When you spend the day the Commercial Court in Milimani it’s not a fun day. It’s a dreary and boring rotation of procedures and observations of roles played by (mostly) young lawyers, who learn to master the art of speaking.
When a case is called, lawyer stands up and states their name, “I am Odinga for the plaintiff” or “Kibaki for the defendant”, and wait……… for about a minute while the judge scribbles out these details. The sequence is repeated for about another ten minutes, as a lawyer speaks for about ½ a minute at most, and the judge writes out the details. Only one lawyer speaks at a time, while standing up, and only at a glance, or reminder, from the Judge to continue or speak up
As with all Courts in Kenya you bow as you walk in or out when court is in session and please don’t have your phone rings in the presence of a mischievous judge.
The Judge is like a teacher who takes homework from in a particular case. Who filed their affidavit? Who has not filed their reply? Who is not ready to proceed and why? This is often the outcome in each case as one or more parties is not ready to proceed and asks their lawyer asks the judge to indulge them with an adjournment – another two weeks to reply, get evidence, issue summons etc.
The court is low key, no guards, bailiff, handcuffs, cells, and metal detectors etc. that are found in criminal court houses. You are unlikely to spot a famous defendant, and there is rarely the colorful testimony as you would find a criminal court where the theft of a chicken is before the court.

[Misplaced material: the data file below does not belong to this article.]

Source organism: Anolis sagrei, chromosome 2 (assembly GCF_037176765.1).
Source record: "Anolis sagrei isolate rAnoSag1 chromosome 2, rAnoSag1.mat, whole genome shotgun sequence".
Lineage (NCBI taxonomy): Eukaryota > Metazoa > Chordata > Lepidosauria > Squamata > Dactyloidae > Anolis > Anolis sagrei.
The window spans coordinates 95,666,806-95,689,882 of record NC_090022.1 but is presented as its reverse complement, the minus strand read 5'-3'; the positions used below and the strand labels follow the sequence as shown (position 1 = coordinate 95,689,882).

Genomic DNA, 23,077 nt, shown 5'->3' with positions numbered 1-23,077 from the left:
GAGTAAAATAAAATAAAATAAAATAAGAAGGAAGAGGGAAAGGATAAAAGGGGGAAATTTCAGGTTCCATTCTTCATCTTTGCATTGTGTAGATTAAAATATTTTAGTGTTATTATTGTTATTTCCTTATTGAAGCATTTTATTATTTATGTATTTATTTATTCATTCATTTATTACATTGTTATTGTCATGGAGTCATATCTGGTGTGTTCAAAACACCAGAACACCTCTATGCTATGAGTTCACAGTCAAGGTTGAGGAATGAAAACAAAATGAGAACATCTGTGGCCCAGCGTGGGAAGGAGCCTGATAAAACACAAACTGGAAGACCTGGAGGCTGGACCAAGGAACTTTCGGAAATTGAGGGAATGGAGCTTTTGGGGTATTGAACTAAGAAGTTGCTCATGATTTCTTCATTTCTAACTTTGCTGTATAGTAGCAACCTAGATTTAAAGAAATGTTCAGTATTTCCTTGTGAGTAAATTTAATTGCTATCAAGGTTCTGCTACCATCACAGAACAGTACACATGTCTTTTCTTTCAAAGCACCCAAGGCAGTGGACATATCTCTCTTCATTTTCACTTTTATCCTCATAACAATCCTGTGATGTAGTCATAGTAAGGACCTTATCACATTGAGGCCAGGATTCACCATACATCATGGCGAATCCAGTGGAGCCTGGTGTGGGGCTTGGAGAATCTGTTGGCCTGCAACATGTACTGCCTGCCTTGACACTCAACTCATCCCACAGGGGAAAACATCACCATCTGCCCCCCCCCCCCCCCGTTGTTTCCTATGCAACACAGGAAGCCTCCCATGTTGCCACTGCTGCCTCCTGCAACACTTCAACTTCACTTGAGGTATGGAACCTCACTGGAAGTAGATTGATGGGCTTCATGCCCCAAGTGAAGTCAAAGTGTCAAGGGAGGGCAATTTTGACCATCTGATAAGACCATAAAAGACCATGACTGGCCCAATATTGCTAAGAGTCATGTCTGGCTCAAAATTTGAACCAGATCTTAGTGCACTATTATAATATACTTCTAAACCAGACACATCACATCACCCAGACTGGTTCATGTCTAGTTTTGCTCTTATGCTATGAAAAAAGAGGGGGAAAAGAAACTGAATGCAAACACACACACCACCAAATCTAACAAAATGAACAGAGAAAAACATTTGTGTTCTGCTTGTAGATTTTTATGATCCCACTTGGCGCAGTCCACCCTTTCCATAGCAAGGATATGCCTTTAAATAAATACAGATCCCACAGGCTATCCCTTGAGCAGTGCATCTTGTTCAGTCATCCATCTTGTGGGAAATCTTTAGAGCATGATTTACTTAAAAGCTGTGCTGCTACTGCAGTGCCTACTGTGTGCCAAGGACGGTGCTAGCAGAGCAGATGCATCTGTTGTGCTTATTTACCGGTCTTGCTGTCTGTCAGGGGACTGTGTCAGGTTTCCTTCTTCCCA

It is a back and forth of civil, not criminal, disputes between two parties or companies over money, mediated by their lawyers and governed by documents, evidence, contracts etc. The cases are often open and shut, but one party is too stubborn to honour a contract, and gets a lawyer who goes through the charade of filing a case or a defense – Bank vs. debtor, debtor vs. bank, company vs. supplier, etc. The lawyers know this, and know each other even as they refrain from throwing barbs at each others clients. Parties to a dispute are often encouraged to settle out of court, or come to this conclusion after many months of legal bills and mountains of evidence.
There are few smoking guns or surprise Perry Mason like moments that overturn the course of a case, these sometimes happens – and a lawyer friend of mine has won shocking cases on technicalities such as with this example.
That’s a day at the Milimani Courts.
the famous question/phrase who got court? is attributed to the Late ODB of the Wu Tang Clan who uttered the phrase when he discovered, in the middle of a press conference, that he had another court hearing due. Listen below to the clip from the Howard Stern radio show on You tube – Part II has the phrase, Part I is the funnier one to be listened to first